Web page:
- The Magazine
Christian Cooper, a history-making gay editor, went viral for all the wrong reasons this week after he was the victim of a racist tirade in New York City’s Central Park.
Cooper, a senior biomedical editor and keen birdwatcher, was in the Ramble in Central Park on Monday when he spotted a woman, Amy Cooper (no relation), walking her dog without a leash.
Park rules require dogs to be leashed, and Cooper — who also sits on the board of bird conservation organization the National Audubon Society — informed the woman of the rules and asked her to leash her dog to protect ground-dwelling birds in the area, he told CNN.
In a video of the incident recorded by Cooper, who is black, the white woman responds by running towards him, demanding he cease filming and telling him she will phone police, claiming that an “African-American man is threatening” her.
“I’m taking a picture and calling the cops,” Amy Cooper said. “I’m going to tell them there’s an African American man threatening my life.”
Christian Cooper remained calm throughout, telling her to call police and continuing to film her. The woman proceeds to call 9-1-1 while dragging her dog around by its collar. In the video, the dog can be heard choking and yelping for her to let go.
“I’m sorry, I’m in the Ramble,” Amy Cooper said during the 9-1-1 call. “There’s a man, African American, he has a bicycle helmet. He is recording me and threatening me and my dog.” Her voice continues to rise as she says, “I’m being threatened by a man in the Ramble, please send the cops immediately!”
While on the phone, she eventually let go of her dog’s collar and reattached the leash, at which point Christian Cooper said, “Thank you,” and ended his video.
Cooper posted the incident to his Facebook page, and it was subsequently shared to Twitter by his sister, Melody Cooper, where it quickly racked up millions of views.
Oh, when Karens take a walk with their dogs off leash in the famous Bramble in NY’s Central Park, where it is clearly posted on signs that dogs MUST be leashed at all times, and someone like my brother (an avid birder) politely asks her to put her dog on the leash. pic.twitter.com/3YnzuATsDm
— Melody Cooper (@melodyMcooper) May 25, 2020
The exchange caused outrage on social media, with many noting comparisons between similar videos and incidents of white people calling police officers to falsely accuse African-Americans of threatening or illegal behavior.
The fallout for Amy Cooper was swift. The head of insurance investment solutions at Franklin Templeton was placed on administrative leave and subsequently fired by her employer, which issued a statement saying, “We have made the decision to terminate the employee involved, effective immediately. We do not tolerate racism of any kind at Franklin Templeton.”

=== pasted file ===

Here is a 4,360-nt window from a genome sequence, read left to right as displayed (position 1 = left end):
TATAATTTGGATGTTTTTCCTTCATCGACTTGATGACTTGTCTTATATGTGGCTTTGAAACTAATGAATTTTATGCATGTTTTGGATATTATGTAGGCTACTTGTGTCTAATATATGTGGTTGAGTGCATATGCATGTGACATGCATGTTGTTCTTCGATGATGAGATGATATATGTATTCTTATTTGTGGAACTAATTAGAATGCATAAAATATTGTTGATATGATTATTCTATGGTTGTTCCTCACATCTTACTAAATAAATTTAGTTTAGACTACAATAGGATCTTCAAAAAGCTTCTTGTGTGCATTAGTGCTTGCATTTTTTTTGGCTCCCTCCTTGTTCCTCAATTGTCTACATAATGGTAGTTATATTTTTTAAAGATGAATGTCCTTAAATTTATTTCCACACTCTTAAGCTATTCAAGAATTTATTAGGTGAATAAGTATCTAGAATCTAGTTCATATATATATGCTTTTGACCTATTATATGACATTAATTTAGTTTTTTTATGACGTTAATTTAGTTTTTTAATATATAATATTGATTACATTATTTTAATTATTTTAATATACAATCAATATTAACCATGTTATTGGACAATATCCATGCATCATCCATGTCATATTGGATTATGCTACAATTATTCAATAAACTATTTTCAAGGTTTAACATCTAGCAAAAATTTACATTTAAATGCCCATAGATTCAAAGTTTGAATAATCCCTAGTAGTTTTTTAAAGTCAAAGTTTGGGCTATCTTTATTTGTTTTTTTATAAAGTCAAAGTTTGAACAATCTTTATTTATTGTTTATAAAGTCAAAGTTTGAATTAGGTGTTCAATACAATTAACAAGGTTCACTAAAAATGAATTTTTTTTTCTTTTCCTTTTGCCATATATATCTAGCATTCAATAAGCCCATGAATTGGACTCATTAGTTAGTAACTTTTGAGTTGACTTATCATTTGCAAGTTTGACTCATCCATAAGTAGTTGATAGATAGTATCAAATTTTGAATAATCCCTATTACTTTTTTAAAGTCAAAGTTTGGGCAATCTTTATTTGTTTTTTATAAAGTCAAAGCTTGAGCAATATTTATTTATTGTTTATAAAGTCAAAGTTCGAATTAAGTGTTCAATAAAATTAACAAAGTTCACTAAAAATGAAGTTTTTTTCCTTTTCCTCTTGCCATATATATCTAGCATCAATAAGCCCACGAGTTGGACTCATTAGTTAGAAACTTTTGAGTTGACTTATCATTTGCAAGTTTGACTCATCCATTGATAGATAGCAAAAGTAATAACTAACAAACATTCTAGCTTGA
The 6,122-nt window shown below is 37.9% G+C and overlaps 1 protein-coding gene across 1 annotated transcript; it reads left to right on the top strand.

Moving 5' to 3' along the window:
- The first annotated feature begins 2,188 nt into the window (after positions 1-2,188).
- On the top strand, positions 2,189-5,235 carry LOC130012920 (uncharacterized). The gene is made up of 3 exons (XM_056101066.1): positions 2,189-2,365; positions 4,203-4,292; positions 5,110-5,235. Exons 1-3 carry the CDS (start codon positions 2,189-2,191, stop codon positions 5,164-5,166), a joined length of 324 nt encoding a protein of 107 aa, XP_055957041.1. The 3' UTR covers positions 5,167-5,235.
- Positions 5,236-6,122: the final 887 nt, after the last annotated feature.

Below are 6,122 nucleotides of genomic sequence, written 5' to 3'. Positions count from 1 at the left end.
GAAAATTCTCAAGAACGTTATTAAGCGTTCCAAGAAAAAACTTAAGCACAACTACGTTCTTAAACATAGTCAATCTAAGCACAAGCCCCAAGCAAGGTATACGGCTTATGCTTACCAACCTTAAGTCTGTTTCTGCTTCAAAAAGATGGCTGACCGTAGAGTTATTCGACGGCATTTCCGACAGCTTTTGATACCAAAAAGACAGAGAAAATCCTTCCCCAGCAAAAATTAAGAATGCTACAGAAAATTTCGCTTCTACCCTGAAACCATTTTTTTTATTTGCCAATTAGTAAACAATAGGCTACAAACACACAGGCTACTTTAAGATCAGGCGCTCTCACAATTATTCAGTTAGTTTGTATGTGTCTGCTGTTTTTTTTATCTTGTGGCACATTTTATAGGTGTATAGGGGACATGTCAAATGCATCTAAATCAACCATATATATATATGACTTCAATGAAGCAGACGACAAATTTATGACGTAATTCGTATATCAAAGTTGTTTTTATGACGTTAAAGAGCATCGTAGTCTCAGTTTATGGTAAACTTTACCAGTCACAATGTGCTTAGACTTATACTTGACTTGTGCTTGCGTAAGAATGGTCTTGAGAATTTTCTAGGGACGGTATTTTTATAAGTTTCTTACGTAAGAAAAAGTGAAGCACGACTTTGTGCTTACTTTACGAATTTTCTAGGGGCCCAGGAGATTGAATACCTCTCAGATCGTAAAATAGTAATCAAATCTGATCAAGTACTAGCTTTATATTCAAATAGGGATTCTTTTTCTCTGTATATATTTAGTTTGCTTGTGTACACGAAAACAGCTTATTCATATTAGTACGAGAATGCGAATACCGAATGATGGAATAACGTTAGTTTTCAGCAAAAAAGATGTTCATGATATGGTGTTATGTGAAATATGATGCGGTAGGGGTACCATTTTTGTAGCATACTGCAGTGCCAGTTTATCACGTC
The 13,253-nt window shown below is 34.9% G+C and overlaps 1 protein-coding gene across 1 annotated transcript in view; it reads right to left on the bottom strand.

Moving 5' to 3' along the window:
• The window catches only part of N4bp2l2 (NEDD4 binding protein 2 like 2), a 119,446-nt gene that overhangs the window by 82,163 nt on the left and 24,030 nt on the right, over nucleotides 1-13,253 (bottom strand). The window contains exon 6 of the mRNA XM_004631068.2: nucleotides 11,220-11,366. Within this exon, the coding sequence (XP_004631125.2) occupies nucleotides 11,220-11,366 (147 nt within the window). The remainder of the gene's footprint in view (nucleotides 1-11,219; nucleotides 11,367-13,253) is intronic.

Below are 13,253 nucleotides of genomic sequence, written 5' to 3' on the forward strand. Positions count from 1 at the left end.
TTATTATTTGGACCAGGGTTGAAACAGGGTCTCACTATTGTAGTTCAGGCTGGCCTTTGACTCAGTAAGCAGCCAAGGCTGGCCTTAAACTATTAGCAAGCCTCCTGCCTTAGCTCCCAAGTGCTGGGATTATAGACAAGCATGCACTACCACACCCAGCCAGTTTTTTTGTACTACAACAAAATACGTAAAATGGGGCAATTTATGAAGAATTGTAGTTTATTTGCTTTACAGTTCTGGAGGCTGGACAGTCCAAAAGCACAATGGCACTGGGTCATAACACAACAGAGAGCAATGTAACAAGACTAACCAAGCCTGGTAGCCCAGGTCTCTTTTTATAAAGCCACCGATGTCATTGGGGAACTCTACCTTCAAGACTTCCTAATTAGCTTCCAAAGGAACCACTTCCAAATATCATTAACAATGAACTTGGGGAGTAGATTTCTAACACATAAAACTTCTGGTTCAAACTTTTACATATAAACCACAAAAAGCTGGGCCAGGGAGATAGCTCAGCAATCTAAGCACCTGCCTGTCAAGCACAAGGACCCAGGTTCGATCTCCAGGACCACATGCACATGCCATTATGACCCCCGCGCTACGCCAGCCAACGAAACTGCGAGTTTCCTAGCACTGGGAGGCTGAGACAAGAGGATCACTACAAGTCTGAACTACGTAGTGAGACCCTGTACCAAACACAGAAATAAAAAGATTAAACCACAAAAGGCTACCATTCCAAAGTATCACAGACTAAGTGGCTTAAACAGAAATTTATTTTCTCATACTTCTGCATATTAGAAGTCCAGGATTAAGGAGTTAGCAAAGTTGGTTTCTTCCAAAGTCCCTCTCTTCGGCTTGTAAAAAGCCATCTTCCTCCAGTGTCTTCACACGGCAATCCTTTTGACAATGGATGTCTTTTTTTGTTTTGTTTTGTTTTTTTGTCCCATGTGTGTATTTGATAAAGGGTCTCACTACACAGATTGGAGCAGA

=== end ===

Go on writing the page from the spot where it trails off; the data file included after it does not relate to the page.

She has also surrendered her dog to the shelter from which she adopted it, according to a Facebook post from Abandoned Angels Cocker Spaniel Rescue Inc.
In comments to CNN, Cooper said she wanted to “publicly apologize to everyone,” and said she is “not a racist,” adding, “I did not mean to harm that man in any way.”
Christian Cooper told CNN that if Cooper meant her apology and kept her dog leashed in future, “then we have no issues with each other.”
“I videotaped [the incident] because I thought it was important to document things,” Christian Cooper added. “Unfortunately we live in an era with things like Ahmaud Arbery, where black men are seen as targets. This woman thought she could exploit that to her advantage, and I wasn’t having it.”
While Cooper has gone viral for being the victim of a racist incident, he is notable in LGBTQ history for a number of reasons. Prior to his current role at Health Science Communications, Cooper was a writer and editor for Marvel Comics, where he made history by penning a character that later came out as gay.
Cooper created the character Yoshi Mishima for comic Star Trek: Starfleet Academy, who became the first openly gay Star Trek character in the franchise’s history. Cooper told TVGEN in 1998 that he had written Mishima as “gay all along,” prior to his coming out, “but I just never came right out and said it.”
In addition to making Trek history, Cooper also made Marvel history with the superhero Victoria Montesi, Marvel’s first openly lesbian lead character. Montesi debuted in 1992 in the comic Darkhold.
Cooper is also a notable LGBTQ activist, having served as co-chair of the board of directors of media advocacy organization GLAAD in the late ’80s.
He also created the New York-based political action committee (PAC) No More REPublicans Toying with Your Life (No More REPTYLs), which aimed to elect Democratic state senators to Republican-held seats to stop the GOP from roadblocking pro-LGBTQ legislation.
These are challenging times for news organizations. And yet it’s crucial we stay active and provide vital resources and information to both our local readers and the world. So won’t you please take a moment and consider supporting Metro Weekly with a membership? For as little as $5 a month, you can help ensure Metro Weekly magazine and MetroWeekly.com remain free, viable resources as we provide the best, most diverse, culturally-resonant LGBTQ coverage in both the D.C. region and around the world. Memberships come with exclusive perks and discounts, your own personal digital delivery of each week’s magazine (and an archive), access to our Member's Lounge when it launches this fall, and exclusive members-only items like Metro Weekly Membership Mugs and Tote Bags! Check out all our membership levels here and please join us today!